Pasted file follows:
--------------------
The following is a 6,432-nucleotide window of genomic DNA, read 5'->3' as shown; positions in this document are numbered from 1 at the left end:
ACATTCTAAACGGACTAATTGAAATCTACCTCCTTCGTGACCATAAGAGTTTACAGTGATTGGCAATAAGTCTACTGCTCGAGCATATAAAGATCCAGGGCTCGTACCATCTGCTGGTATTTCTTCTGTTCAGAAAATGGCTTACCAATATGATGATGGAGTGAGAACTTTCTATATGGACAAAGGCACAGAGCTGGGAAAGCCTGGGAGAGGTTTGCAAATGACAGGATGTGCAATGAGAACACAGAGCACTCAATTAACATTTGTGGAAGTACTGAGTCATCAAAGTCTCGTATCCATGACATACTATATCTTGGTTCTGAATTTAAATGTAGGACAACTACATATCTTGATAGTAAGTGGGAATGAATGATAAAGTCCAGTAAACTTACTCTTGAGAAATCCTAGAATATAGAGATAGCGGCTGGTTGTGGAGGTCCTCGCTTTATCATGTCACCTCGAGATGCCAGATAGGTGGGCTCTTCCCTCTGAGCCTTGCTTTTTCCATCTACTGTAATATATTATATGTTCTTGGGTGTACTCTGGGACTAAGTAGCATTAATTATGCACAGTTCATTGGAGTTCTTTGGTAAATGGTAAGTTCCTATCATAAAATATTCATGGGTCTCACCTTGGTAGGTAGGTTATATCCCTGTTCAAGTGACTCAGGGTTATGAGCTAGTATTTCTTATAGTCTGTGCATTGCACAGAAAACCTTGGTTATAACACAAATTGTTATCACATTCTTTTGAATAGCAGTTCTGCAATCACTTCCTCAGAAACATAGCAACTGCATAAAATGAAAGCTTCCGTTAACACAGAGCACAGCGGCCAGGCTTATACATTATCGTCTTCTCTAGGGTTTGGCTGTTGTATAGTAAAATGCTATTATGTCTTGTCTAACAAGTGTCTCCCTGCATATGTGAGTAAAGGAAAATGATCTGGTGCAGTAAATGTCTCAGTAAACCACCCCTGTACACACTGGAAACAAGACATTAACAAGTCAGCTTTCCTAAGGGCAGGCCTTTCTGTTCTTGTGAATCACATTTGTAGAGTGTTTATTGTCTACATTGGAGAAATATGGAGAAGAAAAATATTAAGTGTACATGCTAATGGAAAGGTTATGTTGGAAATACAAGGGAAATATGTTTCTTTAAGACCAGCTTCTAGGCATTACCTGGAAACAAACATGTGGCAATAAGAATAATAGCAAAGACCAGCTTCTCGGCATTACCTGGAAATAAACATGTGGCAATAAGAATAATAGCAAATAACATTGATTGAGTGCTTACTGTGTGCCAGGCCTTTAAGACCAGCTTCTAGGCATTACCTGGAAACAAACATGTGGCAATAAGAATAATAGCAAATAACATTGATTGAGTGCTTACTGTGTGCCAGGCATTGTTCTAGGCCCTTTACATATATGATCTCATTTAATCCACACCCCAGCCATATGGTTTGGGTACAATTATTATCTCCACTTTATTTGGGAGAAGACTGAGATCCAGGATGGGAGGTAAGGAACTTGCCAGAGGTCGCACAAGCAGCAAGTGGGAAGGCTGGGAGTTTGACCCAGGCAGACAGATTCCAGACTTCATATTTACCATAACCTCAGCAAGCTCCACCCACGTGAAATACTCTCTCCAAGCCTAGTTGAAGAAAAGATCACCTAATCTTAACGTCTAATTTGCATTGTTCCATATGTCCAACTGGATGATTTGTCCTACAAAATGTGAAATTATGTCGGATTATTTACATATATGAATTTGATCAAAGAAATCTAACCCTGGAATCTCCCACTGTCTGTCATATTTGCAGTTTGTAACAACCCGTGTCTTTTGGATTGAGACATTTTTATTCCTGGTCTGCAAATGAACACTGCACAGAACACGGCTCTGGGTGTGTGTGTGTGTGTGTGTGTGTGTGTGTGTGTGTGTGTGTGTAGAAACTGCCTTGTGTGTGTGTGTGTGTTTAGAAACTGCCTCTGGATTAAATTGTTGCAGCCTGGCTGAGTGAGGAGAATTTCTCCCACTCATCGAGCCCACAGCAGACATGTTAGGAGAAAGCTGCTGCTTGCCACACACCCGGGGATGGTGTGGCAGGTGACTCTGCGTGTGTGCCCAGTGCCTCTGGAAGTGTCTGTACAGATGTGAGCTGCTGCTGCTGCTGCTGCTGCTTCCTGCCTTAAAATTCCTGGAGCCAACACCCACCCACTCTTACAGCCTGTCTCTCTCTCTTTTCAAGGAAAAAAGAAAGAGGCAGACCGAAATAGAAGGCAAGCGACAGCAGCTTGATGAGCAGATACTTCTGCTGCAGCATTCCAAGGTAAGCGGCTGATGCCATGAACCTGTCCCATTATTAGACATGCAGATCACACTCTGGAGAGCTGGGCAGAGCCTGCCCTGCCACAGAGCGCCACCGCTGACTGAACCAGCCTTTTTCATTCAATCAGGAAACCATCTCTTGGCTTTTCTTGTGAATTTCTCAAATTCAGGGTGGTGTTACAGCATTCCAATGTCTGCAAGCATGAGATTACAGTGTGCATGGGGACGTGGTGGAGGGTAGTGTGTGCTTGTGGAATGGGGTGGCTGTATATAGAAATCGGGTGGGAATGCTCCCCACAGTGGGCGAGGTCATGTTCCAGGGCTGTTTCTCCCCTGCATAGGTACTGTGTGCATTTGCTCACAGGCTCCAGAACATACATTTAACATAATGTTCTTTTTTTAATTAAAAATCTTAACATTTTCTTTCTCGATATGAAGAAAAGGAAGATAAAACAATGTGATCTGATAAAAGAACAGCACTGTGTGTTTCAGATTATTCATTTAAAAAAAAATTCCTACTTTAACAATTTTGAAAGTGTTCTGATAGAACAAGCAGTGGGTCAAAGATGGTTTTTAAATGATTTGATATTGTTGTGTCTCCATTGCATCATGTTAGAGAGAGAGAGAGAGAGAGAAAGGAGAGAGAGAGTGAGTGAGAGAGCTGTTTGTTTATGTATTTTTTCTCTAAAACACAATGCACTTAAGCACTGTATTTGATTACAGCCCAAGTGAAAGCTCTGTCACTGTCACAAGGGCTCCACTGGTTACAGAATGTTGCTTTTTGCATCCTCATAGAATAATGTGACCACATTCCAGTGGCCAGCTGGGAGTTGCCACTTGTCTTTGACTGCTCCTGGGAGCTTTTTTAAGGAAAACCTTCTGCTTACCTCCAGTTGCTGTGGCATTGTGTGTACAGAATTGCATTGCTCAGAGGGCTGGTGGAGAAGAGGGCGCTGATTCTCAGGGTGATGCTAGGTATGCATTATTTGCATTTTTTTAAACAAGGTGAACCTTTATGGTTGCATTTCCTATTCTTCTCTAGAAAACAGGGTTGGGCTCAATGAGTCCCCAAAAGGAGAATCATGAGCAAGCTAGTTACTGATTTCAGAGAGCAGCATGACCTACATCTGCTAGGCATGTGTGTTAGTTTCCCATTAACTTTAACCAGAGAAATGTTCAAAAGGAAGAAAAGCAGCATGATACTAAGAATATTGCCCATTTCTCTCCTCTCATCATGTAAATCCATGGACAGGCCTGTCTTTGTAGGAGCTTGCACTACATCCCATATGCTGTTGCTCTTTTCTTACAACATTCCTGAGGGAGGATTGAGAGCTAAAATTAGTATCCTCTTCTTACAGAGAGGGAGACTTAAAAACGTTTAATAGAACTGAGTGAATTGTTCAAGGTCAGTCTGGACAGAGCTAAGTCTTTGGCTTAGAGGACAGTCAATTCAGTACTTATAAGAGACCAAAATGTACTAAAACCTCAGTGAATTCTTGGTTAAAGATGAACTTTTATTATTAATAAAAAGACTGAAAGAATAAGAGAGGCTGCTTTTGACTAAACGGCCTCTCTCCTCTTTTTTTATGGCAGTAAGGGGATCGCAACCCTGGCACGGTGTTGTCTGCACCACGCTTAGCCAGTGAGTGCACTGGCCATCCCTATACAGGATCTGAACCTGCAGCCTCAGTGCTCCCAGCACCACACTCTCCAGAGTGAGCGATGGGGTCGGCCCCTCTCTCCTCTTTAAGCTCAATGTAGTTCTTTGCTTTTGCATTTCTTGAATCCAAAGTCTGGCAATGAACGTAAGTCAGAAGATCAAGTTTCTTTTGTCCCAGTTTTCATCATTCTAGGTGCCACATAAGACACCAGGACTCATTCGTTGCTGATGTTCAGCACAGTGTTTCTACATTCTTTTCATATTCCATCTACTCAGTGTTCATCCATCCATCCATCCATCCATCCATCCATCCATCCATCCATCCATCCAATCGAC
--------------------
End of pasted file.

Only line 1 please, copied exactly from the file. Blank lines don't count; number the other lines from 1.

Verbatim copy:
The following is a 6,432-nucleotide window of genomic DNA, read 5'->3' as shown; positions in this document are numbered from 1 at the left end: